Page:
Why Are Innocent Kids Pleading Guilty in Oregon? Blame Measure 11.

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For juveniles, Measure 11 creates injustice from start to finish.

Approved by Oregon voters in 1994, Measure 11 requires mandatory minimum prison sentences for a list of felonies, and it mandates that juveniles aged 15 and older are tried as adults if charged with these crimes.

The harsh penalties of Measure 11 are applied to juveniles without regard for the fact that adolescent brains are different from adult brains. The evolving science of brain development tells us that charging teenagers as adults unjustly holds them accountable for decisions that they’re not yet capable of making rationally. And long sentences imply that a teen cannot change and mature over the years, even decades, after committing their crime.

It’s also noteworthy that many juveniles in Measure 11 cases are charged with “aiding and abetting” crimes—for example, keeping watch outside a convenience store while an accomplice commits a robbery. These are not actions that should be condoned, but reasonable people recognize that a mandatory sentence of 5 years and 11 months for Robbery in the second degree is not proportional, especially when there’s evidence that the juvenile was coerced or pressured by an older peer.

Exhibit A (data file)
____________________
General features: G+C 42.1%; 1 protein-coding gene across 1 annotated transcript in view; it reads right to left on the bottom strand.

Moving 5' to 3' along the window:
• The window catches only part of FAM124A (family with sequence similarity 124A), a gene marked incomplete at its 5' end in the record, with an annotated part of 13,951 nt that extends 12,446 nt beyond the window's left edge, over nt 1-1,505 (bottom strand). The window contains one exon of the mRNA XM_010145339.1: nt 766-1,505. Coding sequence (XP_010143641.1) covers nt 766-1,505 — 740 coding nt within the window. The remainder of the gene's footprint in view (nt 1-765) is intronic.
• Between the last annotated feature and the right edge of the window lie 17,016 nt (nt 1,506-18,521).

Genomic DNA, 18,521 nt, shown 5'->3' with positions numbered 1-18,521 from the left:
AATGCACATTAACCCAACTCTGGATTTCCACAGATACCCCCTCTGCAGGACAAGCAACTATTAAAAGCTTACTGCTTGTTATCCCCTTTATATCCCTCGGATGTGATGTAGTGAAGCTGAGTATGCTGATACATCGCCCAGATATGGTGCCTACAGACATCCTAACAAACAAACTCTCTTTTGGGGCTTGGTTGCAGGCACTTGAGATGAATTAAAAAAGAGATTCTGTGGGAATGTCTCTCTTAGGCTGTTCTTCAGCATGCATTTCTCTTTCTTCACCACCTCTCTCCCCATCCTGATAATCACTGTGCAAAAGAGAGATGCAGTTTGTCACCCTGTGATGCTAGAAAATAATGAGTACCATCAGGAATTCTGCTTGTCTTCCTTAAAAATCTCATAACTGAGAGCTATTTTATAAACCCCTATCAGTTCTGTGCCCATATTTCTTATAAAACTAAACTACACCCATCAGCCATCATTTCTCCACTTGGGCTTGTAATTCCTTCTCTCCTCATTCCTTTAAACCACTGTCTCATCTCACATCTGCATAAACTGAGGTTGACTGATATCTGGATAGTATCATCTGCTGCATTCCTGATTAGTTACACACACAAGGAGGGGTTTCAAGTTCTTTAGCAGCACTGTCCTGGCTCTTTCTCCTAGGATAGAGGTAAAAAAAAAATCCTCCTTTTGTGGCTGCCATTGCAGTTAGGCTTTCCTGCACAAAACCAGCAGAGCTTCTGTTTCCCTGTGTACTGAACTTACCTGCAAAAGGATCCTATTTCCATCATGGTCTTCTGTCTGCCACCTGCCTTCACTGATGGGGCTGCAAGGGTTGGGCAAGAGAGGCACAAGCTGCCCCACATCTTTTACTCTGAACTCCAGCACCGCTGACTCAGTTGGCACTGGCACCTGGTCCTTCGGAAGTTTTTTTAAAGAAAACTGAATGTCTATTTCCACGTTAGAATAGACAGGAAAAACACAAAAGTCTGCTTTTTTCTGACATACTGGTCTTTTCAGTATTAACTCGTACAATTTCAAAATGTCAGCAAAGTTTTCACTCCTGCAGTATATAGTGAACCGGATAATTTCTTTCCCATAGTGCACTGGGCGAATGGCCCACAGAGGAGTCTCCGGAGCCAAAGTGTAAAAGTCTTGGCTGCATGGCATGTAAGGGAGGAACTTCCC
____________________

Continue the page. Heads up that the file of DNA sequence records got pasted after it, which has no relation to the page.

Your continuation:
Because of Measure 11’s punitive mandatory minimums, I frequently have to counsel my juvenile clients to take a plea deal (and say they are guilty) even when I believe they are innocent. The consequences of a Measure 11 conviction are just too high to risk going to trial.

This backward process removes the referee from the most important parts of the criminal justice process. Instead of getting tried by a jury and sentenced by a judge, most juveniles have their fates decided by district attorneys, who, because they decide what charges to bring, effectively determine whether a defendant goes to juvenile court or—because they are charged with a Measure 11 crime—to a mandatory adult trial. The Grand Jury hearing process is supposed to be a check on abuses, but it is also skewed. I am not permitted in the proceedings, for example, so my clients have no representation. The only perspective is that of the DA.

I don’t believe this is justice — and I don’t believe it makes our communities safer. We must do better.

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